International officials and representatives of Albanian political parties in Kosovo immediately declared that these incidents would not affect the relations of the citizens of Kosovo with the international community. The head of UNMIK's information centre Simon Haselock declared: "We are convinced that these people are just a small part of the society in Kosovo. This is a demonstration of a group of people who are concerned about themselves and who use illegal and undemocratic means". Stating his stand about the fact that the protesters expressed discontent with UNMIK because of the lack of transparency on the occasion of the arrest of three persons suspected of having committed war crimes, Mr. Haselock said that "everybody who understands democracy in reality knows the significance of transparency during arrests. We were completely transparent when we announced the arrests and we told everybody that there was foundation for the arrest, but we can't publish details that would affect the process of investigation because that is the matter of the court, not the media or groups of people that decide about the guilt or innocence of those who should answer in court". Haselock said that he did not wish to minimize the seriousness of the protest in Pristina, but he also established that a group of people among the protesters intended to cause problems and that they have already done it. Like other officials he stated that these riots did not have a definite aim, but that they were pointless and caused damage to the property of the Albanians downtown Pristina. "It seems that it was hooliganism and bad manners", said, among other, Simon Haselock. Mr. Haselock declared that "protests were orchestrated by a group of people who are afraid that they might become part of the investigation". However, when journalists insisted that he specify who stood behind them, he just said: "One doesn't need scientific research to realize that"...

UNMIK has already ensured support of the most significant centres of decision-making. Diplomats of the USA, Great Britain, Germany, France and Italy, two days before the clash with the protesters stressed that establishment of the rule of law was one of the main priorities and the foundation on which democratic Kosovo was being built. Therefore, if Kosovo wishes to be a society founded on democratic ideals and respect of law, the Kosovars must be ready to condemn crime regardless of the perpetrators or victims. They offered full support to the arrest of three Albanians, stressing the following: "We as the friends of Kosovo wish to convince you that the arrests are not aimed against the former KLA but against individual actions committed by the arrested persons that are contrary to any acceptable norms of behavior or laws". Immediately after them, NATO Secretary General Lord George Robertson sharply declared that "there mustn't be any doubt: NATO and KFOR shall not tolerate any threats from anyone who doesn't wish to obey the law". According to Lord Robertson the principled element of democracy is that not a single citizen can be above the law and that this refers to the three arrested persons. They will have the right to defend themselves in court, and if there is not enough evidence against them, they will be released as Lord Robertson states in his special report.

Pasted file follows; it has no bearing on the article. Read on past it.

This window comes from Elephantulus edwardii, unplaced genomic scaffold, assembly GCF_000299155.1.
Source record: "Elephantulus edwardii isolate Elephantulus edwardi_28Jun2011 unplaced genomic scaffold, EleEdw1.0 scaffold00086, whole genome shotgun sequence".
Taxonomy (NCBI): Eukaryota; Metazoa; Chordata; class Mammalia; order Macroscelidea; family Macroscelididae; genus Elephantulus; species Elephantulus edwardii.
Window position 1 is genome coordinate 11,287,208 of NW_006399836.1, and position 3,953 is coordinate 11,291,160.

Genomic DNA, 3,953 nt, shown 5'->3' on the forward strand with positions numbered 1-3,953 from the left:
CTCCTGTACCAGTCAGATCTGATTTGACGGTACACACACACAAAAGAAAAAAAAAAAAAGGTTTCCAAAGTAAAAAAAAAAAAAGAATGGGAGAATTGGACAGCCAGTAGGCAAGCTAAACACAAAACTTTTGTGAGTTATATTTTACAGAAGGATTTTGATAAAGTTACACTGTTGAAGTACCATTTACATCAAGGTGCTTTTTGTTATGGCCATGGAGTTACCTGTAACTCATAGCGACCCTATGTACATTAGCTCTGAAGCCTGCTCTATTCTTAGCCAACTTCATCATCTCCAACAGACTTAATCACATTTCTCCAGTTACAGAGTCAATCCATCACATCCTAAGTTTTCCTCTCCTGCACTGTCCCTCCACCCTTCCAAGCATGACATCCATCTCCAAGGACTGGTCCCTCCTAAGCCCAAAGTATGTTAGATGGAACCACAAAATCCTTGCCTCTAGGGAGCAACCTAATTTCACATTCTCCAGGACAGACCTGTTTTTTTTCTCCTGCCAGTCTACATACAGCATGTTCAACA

"Violence of orchestrated hooligans" seems to have awakened the political leaders in Kosovo who condemned the actions of the demonstrators marking them as detrimental for Kosovo. But for the observers in Kosovo "silence of politicians" is equally detrimental, since they tried to use these protests for political purposes. To Democratic Alliance of Kosovo it brings votes and a much better position on the local and foreign political scene. On the other hand, with their silence, other parties that developed from the former structures of KLA are trying to evade having to lay the blame on anyone. Only after the incidents they hurried to stress that the street was not a solution, but did not have the courage to be more direct. One of the foreign observers said that it was "only natural. They can't abuse the demonstrators because the latter could identify those who issued orders"...